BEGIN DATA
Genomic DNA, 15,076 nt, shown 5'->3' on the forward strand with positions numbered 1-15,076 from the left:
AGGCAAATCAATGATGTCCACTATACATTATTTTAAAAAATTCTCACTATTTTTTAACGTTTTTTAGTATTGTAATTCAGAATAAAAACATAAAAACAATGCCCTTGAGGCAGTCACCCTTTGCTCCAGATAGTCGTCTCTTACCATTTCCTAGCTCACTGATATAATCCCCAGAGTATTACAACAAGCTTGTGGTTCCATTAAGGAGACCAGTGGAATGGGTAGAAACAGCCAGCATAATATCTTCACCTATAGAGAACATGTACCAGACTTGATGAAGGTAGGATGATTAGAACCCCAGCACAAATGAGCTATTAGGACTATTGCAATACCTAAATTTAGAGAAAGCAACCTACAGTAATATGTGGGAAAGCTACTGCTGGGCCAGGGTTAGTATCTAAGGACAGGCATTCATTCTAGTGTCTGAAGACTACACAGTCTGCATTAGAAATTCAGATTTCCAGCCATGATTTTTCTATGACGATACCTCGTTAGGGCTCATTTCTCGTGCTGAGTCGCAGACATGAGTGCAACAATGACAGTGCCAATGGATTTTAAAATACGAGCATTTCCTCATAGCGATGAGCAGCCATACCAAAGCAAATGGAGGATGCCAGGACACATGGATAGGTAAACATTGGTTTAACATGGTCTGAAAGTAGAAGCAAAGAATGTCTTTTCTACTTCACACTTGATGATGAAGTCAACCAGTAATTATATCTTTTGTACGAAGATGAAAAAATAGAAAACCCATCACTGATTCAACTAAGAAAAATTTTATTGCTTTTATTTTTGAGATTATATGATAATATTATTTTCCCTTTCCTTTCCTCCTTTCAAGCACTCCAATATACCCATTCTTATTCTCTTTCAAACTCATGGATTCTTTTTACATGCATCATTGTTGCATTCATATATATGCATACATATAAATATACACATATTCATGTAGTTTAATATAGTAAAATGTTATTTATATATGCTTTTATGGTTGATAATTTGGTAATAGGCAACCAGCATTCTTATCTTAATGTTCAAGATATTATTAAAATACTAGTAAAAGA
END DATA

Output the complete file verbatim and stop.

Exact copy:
Genomic DNA, 15,076 nt, shown 5'->3' on the forward strand with positions numbered 1-15,076 from the left:
AGGCAAATCAATGATGTCCACTATACATTATTTTAAAAAATTCTCACTATTTTTTAACGTTTTTTAGTATTGTAATTCAGAATAAAAACATAAAAACAATGCCCTTGAGGCAGTCACCCTTTGCTCCAGATAGTCGTCTCTTACCATTTCCTAGCTCACTGATATAATCCCCAGAGTATTACAACAAGCTTGTGGTTCCATTAAGGAGACCAGTGGAATGGGTAGAAACAGCCAGCATAATATCTTCACCTATAGAGAACATGTACCAGACTTGATGAAGGTAGGATGATTAGAACCCCAGCACAAATGAGCTATTAGGACTATTGCAATACCTAAATTTAGAGAAAGCAACCTACAGTAATATGTGGGAAAGCTACTGCTGGGCCAGGGTTAGTATCTAAGGACAGGCATTCATTCTAGTGTCTGAAGACTACACAGTCTGCATTAGAAATTCAGATTTCCAGCCATGATTTTTCTATGACGATACCTCGTTAGGGCTCATTTCTCGTGCTGAGTCGCAGACATGAGTGCAACAATGACAGTGCCAATGGATTTTAAAATACGAGCATTTCCTCATAGCGATGAGCAGCCATACCAAAGCAAATGGAGGATGCCAGGACACATGGATAGGTAAACATTGGTTTAACATGGTCTGAAAGTAGAAGCAAAGAATGTCTTTTCTACTTCACACTTGATGATGAAGTCAACCAGTAATTATATCTTTTGTACGAAGATGAAAAAATAGAAAACCCATCACTGATTCAACTAAGAAAAATTTTATTGCTTTTATTTTTGAGATTATATGATAATATTATTTTCCCTTTCCTTTCCTCCTTTCAAGCACTCCAATATACCCATTCTTATTCTCTTTCAAACTCATGGATTCTTTTTACATGCATCATTGTTGCATTCATATATATGCATACATATAAATATACACATATTCATGTAGTTTAATATAGTAAAATGTTATTTATATATGCTTTTATGGTTGATAATTTGGTAATAGGCAACCAGCATTCTTATCTTAATGTTCAAGATATTATTAAAATACTAGTAAAAGA